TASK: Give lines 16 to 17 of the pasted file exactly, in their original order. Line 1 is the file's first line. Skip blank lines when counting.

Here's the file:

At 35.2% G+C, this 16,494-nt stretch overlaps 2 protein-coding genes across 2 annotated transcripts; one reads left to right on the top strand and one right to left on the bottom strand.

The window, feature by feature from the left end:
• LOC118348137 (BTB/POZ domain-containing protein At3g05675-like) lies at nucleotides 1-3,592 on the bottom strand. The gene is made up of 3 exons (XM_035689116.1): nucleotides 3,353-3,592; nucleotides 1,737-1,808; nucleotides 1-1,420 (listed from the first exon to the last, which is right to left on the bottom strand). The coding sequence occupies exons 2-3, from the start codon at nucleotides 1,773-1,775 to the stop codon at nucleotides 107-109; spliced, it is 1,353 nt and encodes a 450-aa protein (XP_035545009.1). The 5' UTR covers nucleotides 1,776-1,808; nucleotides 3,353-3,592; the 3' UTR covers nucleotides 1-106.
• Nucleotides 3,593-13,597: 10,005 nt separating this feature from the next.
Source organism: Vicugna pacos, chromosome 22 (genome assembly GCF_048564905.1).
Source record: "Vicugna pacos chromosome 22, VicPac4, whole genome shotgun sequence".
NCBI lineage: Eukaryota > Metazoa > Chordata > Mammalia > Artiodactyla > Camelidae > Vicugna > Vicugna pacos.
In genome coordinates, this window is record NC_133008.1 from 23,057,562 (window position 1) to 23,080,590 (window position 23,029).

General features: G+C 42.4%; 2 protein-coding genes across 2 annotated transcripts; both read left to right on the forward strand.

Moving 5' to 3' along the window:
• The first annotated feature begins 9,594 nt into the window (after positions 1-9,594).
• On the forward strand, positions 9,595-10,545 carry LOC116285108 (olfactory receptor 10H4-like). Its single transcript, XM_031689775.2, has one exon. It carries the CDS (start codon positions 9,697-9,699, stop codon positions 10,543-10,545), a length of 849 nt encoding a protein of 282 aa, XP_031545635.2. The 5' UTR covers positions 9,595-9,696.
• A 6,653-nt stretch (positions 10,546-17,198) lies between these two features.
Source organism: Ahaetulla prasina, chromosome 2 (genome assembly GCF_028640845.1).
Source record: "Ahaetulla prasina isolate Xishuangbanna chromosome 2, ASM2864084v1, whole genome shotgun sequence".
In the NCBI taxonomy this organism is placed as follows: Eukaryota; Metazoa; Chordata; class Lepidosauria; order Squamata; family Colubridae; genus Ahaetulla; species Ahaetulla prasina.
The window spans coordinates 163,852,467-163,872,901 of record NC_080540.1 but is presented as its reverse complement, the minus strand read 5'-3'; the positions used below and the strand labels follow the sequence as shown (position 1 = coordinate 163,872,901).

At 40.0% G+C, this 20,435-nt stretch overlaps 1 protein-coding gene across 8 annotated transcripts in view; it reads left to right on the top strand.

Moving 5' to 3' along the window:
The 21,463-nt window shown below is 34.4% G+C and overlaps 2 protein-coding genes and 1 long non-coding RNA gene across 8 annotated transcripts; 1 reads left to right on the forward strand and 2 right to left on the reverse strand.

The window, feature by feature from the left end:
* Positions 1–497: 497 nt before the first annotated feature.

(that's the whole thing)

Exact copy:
In the NCBI taxonomy this organism is placed as follows: Eukaryota; Metazoa; Chordata; class Lepidosauria; order Squamata; family Colubridae; genus Ahaetulla; species Ahaetulla prasina.
The window spans coordinates 163,852,467-163,872,901 of record NC_080540.1 but is presented as its reverse complement, the minus strand read 5'-3'; the positions used below and the strand labels follow the sequence as shown (position 1 = coordinate 163,872,901).